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The Estée Lauder Companies’ sustainability leader on racial justice, ‘sector-agnostic’ solutions Heather Clancy Mon, 07/27/2020 – 01:30 In the four years since Nancy Mahon assumed responsibility for CSR and sustainability strategy at The Estée Lauder Companies — she’s currently senior vice president of corporate citizenship and sustainability — her team has launched a series of new initiatives that are a “first” among her organization’s sector. The list includes the company’s first virtual power purchase agreement for 22 megawatts, a move made in pursuit of its 2020 net-zero carbon emission goal. More recently, it energized on-site two solar arrays — one at its Melville, New York, campus that will produce 1,800 megawatt-hours of power annually, and a smaller one at the Aveda brand’s campus in Minnesota. The New York installation will provide 100 percent of the electricity required for its Joseph H. Lauder office facility, while the Minnesota one will contribute up to 50 percent — the remainder of its power will come from utility-sourced wind power.  Moreover, Estée Lauder Companies also has declared its intention to make 75 percent to 100 percent of its packaging recyclable, refillable, reusable, recycled or recoverable by 2025 — the strategy will depend on the needs of individual brands. As with many companies heavily dependent on nature for product ingredients, Estée Lauder Companies is developing biodiversity action plans and becoming far more attuned to its role in deforestation, afforestation and reforestation. And befitting its heavily female clientele, the company also funds initiatives focused on raising up girls and women, such as HERProject, a BSR initiative aimed at supporting low-income women in global supply chains. I recently checked in with Mahon, one of this year’s 25 Badass Women in Sustainability , to get an update on how her priorities have shifted in light of the COVID-19 pandemic and the corporate awakening about systemic racism. In mid-June, the company issued a series of sweeping new racial equity policies , including reaching “U.S. population parity” for Black employees at all levels of the company within five years, doubling the amount spent on sourcing ingredients, packaging materials and supplies from Black-owned businesses over the next three years, and committing $10 million over the next three years to support racial and social justice initiatives. “Moving forward, I think where we are energized as a division — it’s become super clear — [is] on how core the work we do is to the business, not only the environmental side, but also the social side,” Mahon told me. Following are excerpts from our conversations, edited for clarity and length. Heather Clancy: How has the COVID-19 pandemic changed the focus of the Estée Lauder sustainability team, if at all?  Nancy Mahon:  The clear disparate impacts of COVID-19 across countries and communities has really highlighted, and I think really illustrated, the intersection … of gender justice and social injustice, essentially, and racial injustice. While before that intersectionality might have been a little obtuse for folks, it’s much clearer now that if you come from a community where there’s high rates of pollution, there’s a huge intersection between high rates of pollution, access to healthcare and health outcomes and COVID-19 outcomes. The speed, the velocity and the ferocity of COVID-19 really highlighted that in a way that both unearthed that underlying reality and threw a spotlight on it. And also for consumers, [it] really allowed an opportunity to focus on what was most important in their lives around healthcare, around their families, and put an emphasis — really, I would say it hasn’t changed it, but it has really accelerated consumer interest, particularly — on supply chains, which is super interesting …  Similar to HIV, there is a question of what [we will] make of this moment and how will we as stewards of funds or stewards of companies or stewards of our families make a difference. Internally, what it’s allowed us to do in a very agile, very energizing way is move very quickly across different functions to stand up programs that we were planning on setting up. For instance, we created an employee relief fund, and we had targeted that we were going to do it basically this fall. When [COVID-19} happened, we thought, “You know what? We have to do this right away.” We had incredible partnership from [human resources] and [information technology] and legal, and we started up right away, then globalized it.  We also created [an accelerated racial and social justice grants campaign] in a matter of a couple of weeks. In that way, we’ve had opportunities, which hopefully we’ve seized upon. Moving forward, I think where we are energized as a division — it’s become super clear — on how core the work we do is to the business, not only the environmental side, but also the social side. Clancy: In a previous role, you were very closely involved with addressing the AIDS crisis, which is a humanitarian but also an economic crisis as well. How are you layering that perspective into the strategy as you’re mobilizing around COVID-19?  Mahon: If there is a positive to all of this, it’s that in terms of HIV, it took us well over two decades to have a deep discussion around structural racism or classism or the ways in which structures like a criminal justice system or a healthcare system basically disadvantage certain communities. It was always very hard to get at that discussion. It was much easier to fund street outreach or various research pieces or services than it was to really say, “We have to look at the way we act — either as consumers or as companies — and we might need to give something up, in addition to actually giving.” …  What also then is a big emphasis, understandably, is the movement around action, whether it be FDA approval of drugs or the acceleration of accessibility of healthcare or integration of HIV into other healthcare systems. And we’re seeing that very quickly now, the fact that out of the gate we’re funding a group like Equal Justice Initiative around structural racism and the criminal justice system is exciting.  There has been one difference: The acceleration of funding in the field. I was on a call [recently] and Darren Walker from Ford Foundation, who’s so eloquent, basically said that there is roughly a half a billion dollars now in the field of racial and social justice, whereas last year there was only 10 percent of that.  Clancy: Wow.  Mahon:  Similar to HIV, there is a question of what [we will] make of this moment and how will we as stewards of funds or stewards of companies or stewards of our families make a difference. How will we change our behavior? The exciting moment that we have. The complexity, of course, is that it’s up against enormous economic loss, a lot of fear — which we always had in HIV, but we didn’t have the economic backdrop that we currently have overall to COVID-19. But there’s a lot of great people who are rowing in the same direction now. The question is how do we integrate ourselves? How do we sit in on committees that are focusing on office reopenings or how we’re doing with COVID? How do we integrate social impact and environmental impact into the way we do business every day, and how we as a luxury company show up in our communities? One of our strongest brands, Aveda, is in Blaine, Minnesota, and we’ve had town halls and will continue to have town halls with our employees there, and how are they engaging … [and] thinking about how they can help? We spent a lot of time thinking about, well, what are virtual volunteering opportunities? What are the ways that we can basically help our employees channel their passion? We decided that we were going to allow, in our year one [of our response], our employees to give away most of the money. We created [an internal] five-times matching campaign, and the groups we selected were Black Lives Matter Global Foundation Network, Equal Justice Initiative, Race Forward, NAACP Legal Defense Fund [and Educational Fund]. And we basically said to our employees: Every dollar that you give, [the company] will match it five times. We saw literally over 4,000 employee [donations]. We had a higher engagement rate than we’ve ever seen. People were posting on their social channels. We’ll be giving away [more than] $2.3 million through [company matches]. Clancy: Putting the long-term lens on, have there been any adjustments to your long-term corporate sustainability plans in this period? Have your priorities changed?  Mahon: I don’t think they changed. We have been fortunate in that our overall performance over the last I’d say two years in particular has really accelerated. We’re getting recognized by CDP or MSCI or ISS for that, which we find very gratifying. It feels like directionally we’re headed in the right way. And we certainly see in our brands, our consumers and our employees are basically saying, “We want more of this.” While it hasn’t changed the direction, it’s definitely accelerated. For instance, our climate work. We hit [RE100] early [in the United States and Canada]. We’re looking to hit our science-based target early…  We are leaning in on our social impact work, which we’re historically very well-known for. We have integration with social justice. That was an area in our social impact work which we hadn’t done in the past. Many of us had done somewhat similar work. We leaned in and spoke with allies and the Ford Foundation and some of the great foundations that are doing this work. We are looking forward to being part of a broader community and trying to leverage our corporate microphone and our company values to play an even bigger role. So I’d say [we’re moving] faster, perhaps more dimensionalized, and definitely [have a] better understanding not only how do we fund racial and social justice, but how do we as a business take concrete action around hiring and what our creative marketing looks like. So that’s very exciting, because what you don’t want as somebody in my job is to kind of be the nice people that aren’t really integrated into the business.  Clancy: Much of the work on renewable energy has really focused on electricity. Obviously, one of the toughest areas and processes to decarbonize is manufacturing. What solutions are you exploring for your production facilities? Mahon: Waste and water and energy are all linked together. Within each facility, we have an incredible team that’s been focusing on this for quite some time, which is looking at how efficient is our water use? Is there a way to reduce water use? Have we maxed out solar? And are there internal solutions before we move to offsets that we can buy to reduce our energy use? And the answer there is yes. It does vary somewhat by country, and by the state of the green energy and green finance in those countries. Also, as you know, the government plays an important role, and of course, being in the U.S., we’ve seen a real rollback in terms of incentivizing green practices … What you don’t want as somebody in my job is to kind of be the nice people that aren’t really integrated into the business. The best thing that we can do is help the market grow so there are more alternatives for companies like ours. We don’t have to do any convincing at this point. It’s really about the level of sophistication of what we can invest in, and also kind of a deeper discussion about offsets, the quality of offsets, and where do offsets get us.  Clancy: Can you share your vision for sustainable packaging? How do things like reuse or refillable containers fit into that?  Mahon : What we’re trying to do, really, is to give the brand [presidents] the most flexibility they can to get to sustainable packaging, and while at the same time reducing plastics and reducing carbon footprint. And that’s kind of a juggling act, frankly, because in many instances it involves added cost. We have a five-year glide path for every single brand. The ability to shift from plastic to glass is easier in skincare. Makeup innovation and sustainable packaging is a new frontier, and we’re really active in that. As you likely know, the size of makeup packaging, particularly samples, is too small — it falls through the filters in the MRFs — so it’s one of the areas that we’re really focusing on now, and really inviting innovation.  Clancy: You’re very excited about forestry and forest options as a means of carbon removal. Are there any particular things you’re looking at that you can mention? Can you elaborate?  Mahon: There’s been some companies that have basically supported, through grant funds, the creation and preservation of forests. And so we are looking at that. More directly, though, we would love to have direct investment in forestry as part of our climate portfolio, and an ability to create green energy. It gets somewhat complex, but obviously, we’re a beauty company, and we don’t want to be in the business of running forests … Those are the discussions that we’re having now, and we’ve been looking at various things over the last couple of years. We don’t have anything specific. We’re basically in the due diligence phase on a couple of things. But because this moves so quickly, it doesn’t really make any sense to name names. But we would love, as a result of the article, to certainly invite both other companies who are looking at this [to talk about this and also have] a larger discussion about private/public partnerships around encouraging investment in forest preservation. We recently published a no deforestation policy, as many companies have, so there’s a nice intersectionality there between no deforestation and improving our climate component.  Clancy: I have two more questions. One is just a thread I hear often. What role will collaboration play in The Estée Lauder Companies’ strategy? What sorts of partnerships are you prioritizing?  Mahon: One of the exciting aspects of our company and our board … is we have folks who’ve worked in all different sectors. We have a lot of folks who’ve worked in government, like myself. We’ve worked in nonprofits. We’ve worked in for profits. So really, in order to move the ball down the field in a meaningful way, whether in social impact form or another form of impact, we have to basically look at this in a sector-agnostic way in which we really have company discussions about what we’re doing in climate.  What does the government bring to the table? OK, there’s tax incentives. They can give various breaks in various laws, regulatory, both the carrot and the stick. What does business bring? Well, business brings enormous amounts of business discipline of understanding markets, understanding consumer needs, understanding how to scale a solution, understanding how to, candidly, abandon a solution if it’s not selling. And then NGOs clearly bring a lot to the table in terms of advocacy.  As we’ve moved so rapidly in the for-profit sector being in favor of green energy and of strong climate solutions, the role I believe of NGOs will be more to be a bridge between government and I would say also private foundations [to come up with solutions]. For instance, in our VPPA, we will have excess green energy. Do we want to be in a position as a beauty company of selling energy, green energy? Or would we rather donate it? We’re having some conversations with the Rockefeller Foundation about, “Well, could we figure out a way where we could just donate it?” That’s where we really do need these cross-sector solutions.  Clancy: My last question is what do you feel is your most important priority as a chief sustainability officer in this moment? Mahon: At the end of the day, the great pleasure and complexity and entrepreneurism of CSO jobs is that we don’t own the P&Ls generally of the issues we need to influence. So, I would say the biggest priority really is continuing to listen to our key stakeholders with empathy, and be as responsive as we can, to try to run alongside the train of the business … A lot of what we do is obviously bring a substantive area of expertise, but also integrate as best as we can empathically to the business, and to drive value. At the end of the day, if we drive value for communities and our shareholders and our consumers, then we drive value for the business, and that is I think the great challenge … How do you sit at the table as a business person and understand and have empathy for the great demands being placed for instance on our retail team, and at the same time build climate solutions that help those retail teams, and don’t seem sort of pie in the sky and divorced from the rest of the business? Ultimately, how do we leverage the passions and the interests of our employees and our consumers and now our investors, which is great. Because that creates an unlimited path.  This article was updated on July 27, 2020, at the request of The Estée Lauder Companies to correct Mahon’s tenure in her current role, and provide more detail about some of the included commitments discussed during the interview. Where changes have been made to her verbatim comments, they are noted with brackets. Pull Quote Similar to HIV, there is a question of what [we will] make of this moment and how will we as stewards of funds or stewards of companies or stewards of our families make a difference. What you don’t want as somebody in my job is to kind of be the nice people that aren’t really integrated into the business. Topics Corporate Strategy Social Justice Corporate Social Responsibility Racial Justice Forestry Deforestation Collective Insight The GreenBiz Interview Featured in featured block (1 article with image touted on the front page or elsewhere) Off Duration 0 Sponsored Article Off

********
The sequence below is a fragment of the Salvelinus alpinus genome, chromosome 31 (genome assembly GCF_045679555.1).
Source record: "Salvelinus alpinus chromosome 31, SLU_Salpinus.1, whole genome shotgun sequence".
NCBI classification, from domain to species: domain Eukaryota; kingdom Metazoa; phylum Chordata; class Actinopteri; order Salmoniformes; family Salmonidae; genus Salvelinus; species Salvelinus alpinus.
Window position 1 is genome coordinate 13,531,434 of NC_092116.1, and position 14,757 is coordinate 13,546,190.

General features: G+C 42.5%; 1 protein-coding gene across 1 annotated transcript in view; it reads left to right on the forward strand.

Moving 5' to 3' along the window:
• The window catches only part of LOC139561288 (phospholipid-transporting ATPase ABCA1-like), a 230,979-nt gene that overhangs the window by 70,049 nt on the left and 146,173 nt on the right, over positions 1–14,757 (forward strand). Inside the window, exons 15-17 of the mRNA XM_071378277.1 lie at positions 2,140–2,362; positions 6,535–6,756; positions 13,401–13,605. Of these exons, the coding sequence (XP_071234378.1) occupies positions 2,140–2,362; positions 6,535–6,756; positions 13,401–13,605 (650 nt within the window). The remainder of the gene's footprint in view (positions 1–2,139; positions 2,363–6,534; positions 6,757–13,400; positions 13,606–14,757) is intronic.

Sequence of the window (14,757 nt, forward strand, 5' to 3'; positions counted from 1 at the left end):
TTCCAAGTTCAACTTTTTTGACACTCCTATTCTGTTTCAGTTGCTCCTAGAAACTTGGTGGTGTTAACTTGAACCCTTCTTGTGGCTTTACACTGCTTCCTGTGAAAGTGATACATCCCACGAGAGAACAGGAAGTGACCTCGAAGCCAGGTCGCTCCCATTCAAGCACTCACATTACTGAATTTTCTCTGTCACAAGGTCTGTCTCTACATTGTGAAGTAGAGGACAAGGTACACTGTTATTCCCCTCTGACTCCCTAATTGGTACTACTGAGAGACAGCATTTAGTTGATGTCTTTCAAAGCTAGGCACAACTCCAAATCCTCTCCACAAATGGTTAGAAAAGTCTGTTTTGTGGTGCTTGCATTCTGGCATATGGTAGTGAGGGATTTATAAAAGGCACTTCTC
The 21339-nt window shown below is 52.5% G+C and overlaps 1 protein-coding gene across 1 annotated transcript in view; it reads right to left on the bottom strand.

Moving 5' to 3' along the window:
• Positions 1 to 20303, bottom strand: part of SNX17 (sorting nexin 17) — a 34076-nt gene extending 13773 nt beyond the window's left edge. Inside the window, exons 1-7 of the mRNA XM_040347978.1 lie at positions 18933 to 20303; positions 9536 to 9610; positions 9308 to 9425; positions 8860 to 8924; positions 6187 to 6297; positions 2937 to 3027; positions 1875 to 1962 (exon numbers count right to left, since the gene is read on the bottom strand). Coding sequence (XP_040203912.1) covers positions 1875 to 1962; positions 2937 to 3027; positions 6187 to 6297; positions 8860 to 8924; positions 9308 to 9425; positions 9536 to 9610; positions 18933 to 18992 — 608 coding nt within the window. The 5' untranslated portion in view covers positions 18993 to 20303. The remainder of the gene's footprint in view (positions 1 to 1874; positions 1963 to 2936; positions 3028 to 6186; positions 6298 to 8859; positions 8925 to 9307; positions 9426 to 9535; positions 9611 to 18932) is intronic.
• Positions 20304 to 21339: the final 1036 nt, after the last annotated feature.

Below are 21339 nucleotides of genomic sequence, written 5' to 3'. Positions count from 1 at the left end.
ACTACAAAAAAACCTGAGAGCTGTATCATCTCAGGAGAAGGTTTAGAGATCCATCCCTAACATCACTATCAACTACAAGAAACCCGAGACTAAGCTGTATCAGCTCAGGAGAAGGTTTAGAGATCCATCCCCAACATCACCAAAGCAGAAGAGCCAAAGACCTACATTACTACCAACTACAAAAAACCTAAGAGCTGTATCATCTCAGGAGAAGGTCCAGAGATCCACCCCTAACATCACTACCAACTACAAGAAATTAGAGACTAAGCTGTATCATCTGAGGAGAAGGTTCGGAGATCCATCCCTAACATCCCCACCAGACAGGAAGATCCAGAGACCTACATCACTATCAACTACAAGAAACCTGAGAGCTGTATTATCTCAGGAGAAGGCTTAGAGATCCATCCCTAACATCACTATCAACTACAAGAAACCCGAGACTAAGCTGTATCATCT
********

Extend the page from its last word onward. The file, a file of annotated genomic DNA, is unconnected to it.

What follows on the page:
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The Estée Lauder Companies’ sustainability leader on racial justice, ‘sector-agnostic’ solutions